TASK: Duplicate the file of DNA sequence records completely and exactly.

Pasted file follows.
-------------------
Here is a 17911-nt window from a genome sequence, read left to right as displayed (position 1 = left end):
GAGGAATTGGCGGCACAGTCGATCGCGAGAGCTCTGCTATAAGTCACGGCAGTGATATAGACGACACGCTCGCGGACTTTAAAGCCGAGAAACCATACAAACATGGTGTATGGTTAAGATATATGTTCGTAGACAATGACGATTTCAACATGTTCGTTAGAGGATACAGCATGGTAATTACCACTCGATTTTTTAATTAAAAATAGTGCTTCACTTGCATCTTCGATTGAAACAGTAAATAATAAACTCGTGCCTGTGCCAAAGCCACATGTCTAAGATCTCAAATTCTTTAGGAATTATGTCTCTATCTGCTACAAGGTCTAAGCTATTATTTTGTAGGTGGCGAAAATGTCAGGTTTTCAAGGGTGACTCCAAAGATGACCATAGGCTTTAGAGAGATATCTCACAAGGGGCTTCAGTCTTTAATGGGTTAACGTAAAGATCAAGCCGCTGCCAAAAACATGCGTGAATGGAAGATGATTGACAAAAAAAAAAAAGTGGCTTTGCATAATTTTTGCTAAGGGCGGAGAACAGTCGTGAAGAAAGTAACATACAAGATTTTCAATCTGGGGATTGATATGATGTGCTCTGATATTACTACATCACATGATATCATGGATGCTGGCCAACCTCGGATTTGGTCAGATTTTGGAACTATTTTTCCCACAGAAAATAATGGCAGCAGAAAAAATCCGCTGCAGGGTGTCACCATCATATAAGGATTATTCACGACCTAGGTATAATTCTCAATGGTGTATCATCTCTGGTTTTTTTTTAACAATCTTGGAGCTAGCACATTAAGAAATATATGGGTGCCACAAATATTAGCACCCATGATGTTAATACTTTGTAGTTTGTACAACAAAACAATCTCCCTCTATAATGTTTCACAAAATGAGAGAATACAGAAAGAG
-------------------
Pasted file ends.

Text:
Here is a 17911-nt window from a genome sequence, read left to right as displayed (position 1 = left end):
GAGGAATTGGCGGCACAGTCGATCGCGAGAGCTCTGCTATAAGTCACGGCAGTGATATAGACGACACGCTCGCGGACTTTAAAGCCGAGAAACCATACAAACATGGTGTATGGTTAAGATATATGTTCGTAGACAATGACGATTTCAACATGTTCGTTAGAGGATACAGCATGGTAATTACCACTCGATTTTTTAATTAAAAATAGTGCTTCACTTGCATCTTCGATTGAAACAGTAAATAATAAACTCGTGCCTGTGCCAAAGCCACATGTCTAAGATCTCAAATTCTTTAGGAATTATGTCTCTATCTGCTACAAGGTCTAAGCTATTATTTTGTAGGTGGCGAAAATGTCAGGTTTTCAAGGGTGACTCCAAAGATGACCATAGGCTTTAGAGAGATATCTCACAAGGGGCTTCAGTCTTTAATGGGTTAACGTAAAGATCAAGCCGCTGCCAAAAACATGCGTGAATGGAAGATGATTGACAAAAAAAAAAAAGTGGCTTTGCATAATTTTTGCTAAGGGCGGAGAACAGTCGTGAAGAAAGTAACATACAAGATTTTCAATCTGGGGATTGATATGATGTGCTCTGATATTACTACATCACATGATATCATGGATGCTGGCCAACCTCGGATTTGGTCAGATTTTGGAACTATTTTTCCCACAGAAAATAATGGCAGCAGAAAAAATCCGCTGCAGGGTGTCACCATCATATAAGGATTATTCACGACCTAGGTATAATTCTCAATGGTGTATCATCTCTGGTTTTTTTTTAACAATCTTGGAGCTAGCACATTAAGAAATATATGGGTGCCACAAATATTAGCACCCATGATGTTAATACTTTGTAGTTTGTACAACAAAACAATCTCCCTCTATAATGTTTCACAAAATGAGAGAATACAGAAAGAG